The Velvet Underground. Complete Released Works. Part Three

velvets dinkusThe Velvet Underground and Nico, Now - finally - we come to one of those albums that is insanely iconic (that peeling banana for a start), that you’re told is essential, but which so many people have and rarely listen to because - whisper it - they don’t really like it.

Characters like me, of course, love it (to put it mildly). Around about the time I first heard this LP (I was 12 or 13, my friend Paul had bought it in a chain record shop, filed in the comedy section) I recall talking to some older musicians in 1980, stalwarts of Adelaide’s piddly live scene. To them, the VU were “weird”, and therefore not worthy of examination. The Stooges, incidentally, were widely regarded as a joke, plunking, laboured plodders. The musicians I’m talking about were people who took Frank Zappa seriously (but dismissed Beefheart) and rejoiced when ELO came along (if I had a dollar for every bozo who forcibly showed me how super ELO sounded on their expensive new imported speakers …).

Is it possible that God doesn’t want Ozzy or Eric Clapton up there with Motorhead and Schubert, Bach, Bowie, Keith Emmerson and Bolan, and Robert Quine and Renestair EJ and Thelonious Monk and Charlie Mingus and Brett Smiley and Art Pepper and all the others … talk about spoiling the atmos …

Unbelievably Bad zine Issue 20

ub 20One of the last Aussie ‘zines standing is setting some sort of record for durability, but issue 20 is tinged with deep sadness.

Editor Danger Coolidge’s opening column, detailing the life and tragic loss of his son, Angus Reekie, who took his own life late last year at the age of 16, is one of the most powerful things you’ll read. Cathartic in the extreme, if it doesn’t touch you, you’re not human.

On the brighter side of the coin, this issue is the usual mix of gems, surprises and obscurities. The interview with Buffalo vocalist Dave Tice is detailed and comprehensive (and we played a small part in making it happen so it’s all the more satisfying.) The chat with Link Meanie is long overdue and covers a storied and ongoing career that's taken on fresh legs wityh Sun God Replica.

As for obscurities, Unbelievably Bad invariably shines a light on acts most of the world hasn’t heard of and there are pieces on Undinism (the Geelong band - not the Donald Trump allegations), Nick Singer (of Newcastle band Brandon’s Island) and Jonah Wallis (Fucked Up.) Harriet Hudson might be a name known to the kids who follow Miss Destiny but I didn’t like Circle Pit (her other band) so I can take or leave her interview.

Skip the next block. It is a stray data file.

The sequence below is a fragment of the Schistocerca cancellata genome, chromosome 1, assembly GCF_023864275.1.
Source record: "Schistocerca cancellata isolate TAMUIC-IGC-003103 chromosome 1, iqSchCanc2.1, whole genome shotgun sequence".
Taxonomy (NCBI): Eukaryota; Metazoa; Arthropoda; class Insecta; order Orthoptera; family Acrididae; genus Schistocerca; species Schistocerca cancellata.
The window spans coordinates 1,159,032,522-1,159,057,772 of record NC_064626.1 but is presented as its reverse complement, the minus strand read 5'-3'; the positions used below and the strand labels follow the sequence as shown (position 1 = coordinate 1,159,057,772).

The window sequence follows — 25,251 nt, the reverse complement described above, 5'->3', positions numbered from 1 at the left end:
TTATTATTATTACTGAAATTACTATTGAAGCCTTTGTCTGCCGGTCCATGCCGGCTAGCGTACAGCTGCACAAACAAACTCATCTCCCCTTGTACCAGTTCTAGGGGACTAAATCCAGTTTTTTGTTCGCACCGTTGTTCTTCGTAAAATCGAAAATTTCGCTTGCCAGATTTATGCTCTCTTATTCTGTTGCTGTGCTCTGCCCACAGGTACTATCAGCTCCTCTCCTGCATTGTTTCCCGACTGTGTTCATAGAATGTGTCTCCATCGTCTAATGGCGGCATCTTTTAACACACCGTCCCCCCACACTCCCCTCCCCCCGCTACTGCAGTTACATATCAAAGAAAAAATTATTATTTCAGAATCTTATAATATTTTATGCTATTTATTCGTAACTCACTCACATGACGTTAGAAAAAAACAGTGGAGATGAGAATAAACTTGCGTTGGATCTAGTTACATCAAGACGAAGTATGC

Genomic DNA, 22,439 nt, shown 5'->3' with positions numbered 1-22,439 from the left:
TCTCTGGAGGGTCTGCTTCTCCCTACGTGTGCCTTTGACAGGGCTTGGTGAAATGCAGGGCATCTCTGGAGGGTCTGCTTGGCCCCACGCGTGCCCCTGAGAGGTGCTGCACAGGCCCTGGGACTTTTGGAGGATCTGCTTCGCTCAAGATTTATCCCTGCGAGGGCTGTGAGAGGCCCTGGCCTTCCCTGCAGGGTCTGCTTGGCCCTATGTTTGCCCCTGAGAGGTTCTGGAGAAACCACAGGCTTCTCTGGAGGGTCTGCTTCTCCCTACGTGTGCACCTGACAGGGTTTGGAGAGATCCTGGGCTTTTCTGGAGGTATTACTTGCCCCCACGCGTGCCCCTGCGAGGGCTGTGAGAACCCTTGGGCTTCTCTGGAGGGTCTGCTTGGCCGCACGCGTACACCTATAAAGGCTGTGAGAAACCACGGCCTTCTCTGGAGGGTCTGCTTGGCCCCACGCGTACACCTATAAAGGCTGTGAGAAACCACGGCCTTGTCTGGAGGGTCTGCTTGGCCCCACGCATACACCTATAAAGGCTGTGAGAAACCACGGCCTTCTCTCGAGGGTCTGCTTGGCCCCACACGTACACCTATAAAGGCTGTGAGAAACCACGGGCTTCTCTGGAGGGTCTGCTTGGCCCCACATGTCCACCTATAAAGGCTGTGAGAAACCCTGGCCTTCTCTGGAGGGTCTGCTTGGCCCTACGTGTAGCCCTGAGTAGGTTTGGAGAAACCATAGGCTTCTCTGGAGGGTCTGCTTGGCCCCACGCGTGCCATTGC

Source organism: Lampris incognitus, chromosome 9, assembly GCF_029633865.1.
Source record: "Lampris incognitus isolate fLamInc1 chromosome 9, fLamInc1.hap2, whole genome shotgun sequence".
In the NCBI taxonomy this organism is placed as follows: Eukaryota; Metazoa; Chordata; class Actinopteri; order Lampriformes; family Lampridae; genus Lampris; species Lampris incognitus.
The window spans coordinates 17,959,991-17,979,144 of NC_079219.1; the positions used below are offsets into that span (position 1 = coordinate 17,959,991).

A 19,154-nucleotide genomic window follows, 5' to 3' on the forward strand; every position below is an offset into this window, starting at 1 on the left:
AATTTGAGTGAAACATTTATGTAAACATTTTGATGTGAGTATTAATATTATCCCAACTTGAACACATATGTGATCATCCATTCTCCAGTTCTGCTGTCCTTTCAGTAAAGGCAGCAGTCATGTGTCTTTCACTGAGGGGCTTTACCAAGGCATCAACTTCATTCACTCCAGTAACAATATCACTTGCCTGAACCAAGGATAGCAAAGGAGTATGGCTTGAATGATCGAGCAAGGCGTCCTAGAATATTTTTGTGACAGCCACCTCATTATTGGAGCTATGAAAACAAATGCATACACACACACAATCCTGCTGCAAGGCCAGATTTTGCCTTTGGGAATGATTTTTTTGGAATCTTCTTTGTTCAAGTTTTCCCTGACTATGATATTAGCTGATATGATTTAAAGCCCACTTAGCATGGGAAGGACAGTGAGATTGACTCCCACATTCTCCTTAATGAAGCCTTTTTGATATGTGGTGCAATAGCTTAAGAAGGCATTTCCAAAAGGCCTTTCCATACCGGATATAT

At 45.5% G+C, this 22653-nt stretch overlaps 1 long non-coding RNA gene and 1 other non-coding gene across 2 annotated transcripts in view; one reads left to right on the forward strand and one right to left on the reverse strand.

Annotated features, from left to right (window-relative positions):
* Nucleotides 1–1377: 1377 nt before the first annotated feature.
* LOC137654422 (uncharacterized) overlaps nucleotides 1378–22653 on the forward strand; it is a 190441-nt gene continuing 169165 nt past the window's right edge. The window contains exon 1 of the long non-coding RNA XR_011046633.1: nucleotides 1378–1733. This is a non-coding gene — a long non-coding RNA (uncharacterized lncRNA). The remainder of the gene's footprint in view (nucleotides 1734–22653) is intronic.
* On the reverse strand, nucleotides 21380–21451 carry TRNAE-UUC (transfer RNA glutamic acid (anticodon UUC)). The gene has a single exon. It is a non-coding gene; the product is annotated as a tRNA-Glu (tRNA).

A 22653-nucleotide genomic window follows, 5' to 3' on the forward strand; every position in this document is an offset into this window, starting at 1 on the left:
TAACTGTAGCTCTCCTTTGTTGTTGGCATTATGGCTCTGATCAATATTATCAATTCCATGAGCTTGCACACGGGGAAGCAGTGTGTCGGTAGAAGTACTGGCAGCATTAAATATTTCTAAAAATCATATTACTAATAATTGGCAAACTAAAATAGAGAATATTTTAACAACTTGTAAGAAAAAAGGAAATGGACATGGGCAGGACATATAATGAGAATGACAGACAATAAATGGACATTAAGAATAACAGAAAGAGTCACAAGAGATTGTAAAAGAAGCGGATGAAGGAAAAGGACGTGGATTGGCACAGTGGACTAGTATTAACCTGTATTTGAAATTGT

Musk Hill - The Baudelaires (Off The Hip)

musk hillAnother day, another great and surreal psych band from south of the NSW-Victoria border. The Baudelaires have a string of singles under their belt (via Colourtone Records) and this is their full-length debut (on Off The Hip, of course.)

Mr Everywhere, Mikey Young (Eddy Suppression Ring), recorded this with The Baudelaires in a three-day session at a house on the Mornington Peninsular in Victoria. The songs burn slowly, for the most part, with a magnificence all their own. They aren’t in any hurry but they arrive at their destination.

Coleum Versus - Jim Dickson (Citadel Records)

coelum versusHe mighr be embarassed by it being said, but Jim Dixon is the Grand Old Bass Man of Sydney’s rock and roll scene.

Since dropping in as a member of raw Brisbane band The Survivors at the tail end of the ‘70s to relocating and driving the bottom end for The Passengers and many more, he’s been as much a fixture as cold beer and sticky carpets.

Active duty in London with the Barracudas and then back home to play with the likes of Louis Tillett, Penny Ikinger, the New Christs, the Deniz Tek Group and Radio Birdman, Gentleman Jim is omnipresent as both player and punter. Along the way he’s supplemented his music by working in a record store, running his own curry kitchen and, more lately, bussing tourists around Greater Sydney’s natural wonders.